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BATTLES OF AMERICA



BY



SEA AND LAND



WITH



BIOGRAPHIES OF NAVAL AND MILITARY COMMANDERS.



VOLUME I.

COLONIAL AND REVOLUTIONARY.



BY ROBERT TOMES, M. D.



ILLUSTRATED WITH NUMEROUS STEEL ENGRAVINGS,



NEW YORK
JAMES S. VIRTUE

12 DEY STEEET.



COPYRIGHT, 1878, BY ROBERT TOMES.



LIST OF ILLUSTRATIONS,

VOL. I.

COLONIAL AND REVOLUTIONARY.



PAGE.

BATTLE OF BUNKER S HILL - Frontispiece.

WASHINGTON AT VALLEY FORGE Vignette Title.

THE SIEGE OF LOUISBURG 2

FALL OF BRADDOCK - 7

WASHINGTON RAISING THE BRITISH FLAG AT FORT DU QUESNE Io6

WOLFE S INTERVIEW WITH PITT, BEFORE HIS DEPARTURE FOR CANADA - 108

THE STRUGGLE ON CONCORD BRIDGE 145

SPAULDING MONUMENT, FOREST HILL CEMETERY, BUFFALO - I?!

GENERAL HOWE EVACUATING BOSTON - 251

INTERVIEW OF HOWE*S MESSENGER WITH WASHINGTON - 310

LORD STIRLING AT THE BATTLE OF LONG ISLAND - 328

BATTLE OF HARLEM - 354

WASHINGTON CROSSING THE DELAWARE - ~ 4 2 ^

BATTLE OF PRINCETON " 435

GENERAL STARK AT BENNINGTON - 5 22

LAFAYETTE WOUNDED " 534

SURRENDER OF BURGOYNE 573

MOLL PITCHER - " "4 1

INDIAN MASSACRE AT WILKESBARRE, (VALLEY OF WYOMING) - 654

LAST MOMENTS OF MAJOR ANDRE " 7 8 7

DEATH OF FERGUSON, AT KING S MOUNTAIN 800



INTRODUCTION.



To the general reader history would be uninteresting were it not for its
battle scenes. Take the battle scenes out of the famous histories which have
come down to us from Ancient Greece and Rome, and what would be left of
them ? It is the battle pictures which give life to the pages of Xenophon and
Thucydides, of Livy and Tacitus ; and the modern historians have found it as
much a pleasure as a necessity to dwell upon these scenes in which nations are
seen struggling against some fierce internal enemy, or measuring their strength
with a powerful foreign foe. What more readable book than Napier s History
of the Peninsular War ? Gibbon is nevermore brilliant than when he lingers
over a battle scene. And who would read through the bulky volumes of Alison
and Thiers were it not for the wars of the Great Napoleon, which occupy the
chief portions of the narrative.

It is the object of the author to present in detail in the following pages, the
great battles which have been associated with the rise and progress of America ;
and it is his confident belief that the work will commend itself to all who take
any interest in the welfare and prosperity of the Great Republic.

History seems to teach that conflict and progress are convertible terms ;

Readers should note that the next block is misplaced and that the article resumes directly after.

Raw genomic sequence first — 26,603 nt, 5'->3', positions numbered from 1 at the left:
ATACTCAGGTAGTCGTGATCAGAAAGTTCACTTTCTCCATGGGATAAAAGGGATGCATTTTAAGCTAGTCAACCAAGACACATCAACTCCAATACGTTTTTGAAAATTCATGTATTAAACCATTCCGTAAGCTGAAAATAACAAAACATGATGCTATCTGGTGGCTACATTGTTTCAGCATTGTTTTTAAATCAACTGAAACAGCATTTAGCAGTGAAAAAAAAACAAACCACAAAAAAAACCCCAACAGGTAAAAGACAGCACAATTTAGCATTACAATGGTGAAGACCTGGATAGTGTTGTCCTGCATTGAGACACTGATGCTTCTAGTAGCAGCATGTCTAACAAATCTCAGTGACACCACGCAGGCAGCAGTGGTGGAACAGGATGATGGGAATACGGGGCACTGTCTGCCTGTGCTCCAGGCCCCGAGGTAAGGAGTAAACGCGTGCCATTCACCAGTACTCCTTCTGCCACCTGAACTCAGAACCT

and, indeed, no Nation has ever risen to eminence that has not passed through a
succession of conflicts, either within itself, or in defensive war against the
encroachments of powerful neighbors. To mark the course of these, and to
observe how victory almost always has finally remained with a people true to
themselves and firmly united against the aggressor, however powerful, is a source
of unmingled satisfaction to every friend of man ; and, indeed, nothing can more
excite the sympathy of the right-minded than to follow in history the fortunes of
a heroic people, struggling for the preservation of independence and liberty
against overwhelming forces, and finally throwing off the oppressor by force of.
heroism and superior capacity for self-sacrifice and perseverance.

Such a series of conflicts America has passed through ; and it is pro
posed in this work to give a compendious account of the struggles and heroic
conflicts by which it has risen from the condition of a few feeble and scattered



r*"



INTRODUCTION.



colonies to a position among the first, if not the very first, of the great Nations
of the modern world, and to indicate therefrom something of the future grandeur
that awaits them.

It will adopt tl^e order of time, and begin with the colonial struggle with the
French, in the course of which occurred the capture and siege of Louisbourg,
accomplished mainly by the daring and energy of the men of New England ; the
disastrous defeat and death of General Braddock, memorable as the scene of
Washington s early distinction, the loss of Fort William Henry, the capture of
Fort Du Quesne, the battle on the Heights of Abraham, the death of Wolfe and
Montcalm, and the capture of Quebec.

It will then take up the Revolutionary War, and omit no conflict of those
days which tried men s souls. From the battle of Lexington to the surrender at
Yorktown, every contest will be described : the struggle on Concord Bridge, the
capture of Ticonderoga by Ethan Allen and the "Green Mountain Boys," the
battle of Bunker s Hill, in which the provincials first discovered that they were
a match for British regulars, the surrender of Montreal and the unsuccessful
siege of Quebec, the capture of Johnstown by Schuyler, the defeat of Lord
Dunmorc in Virginia, the British evacuation of Boston, the defence of Charles
ton and Fort Sullivan by General Moultrie, the battle of Long Island, the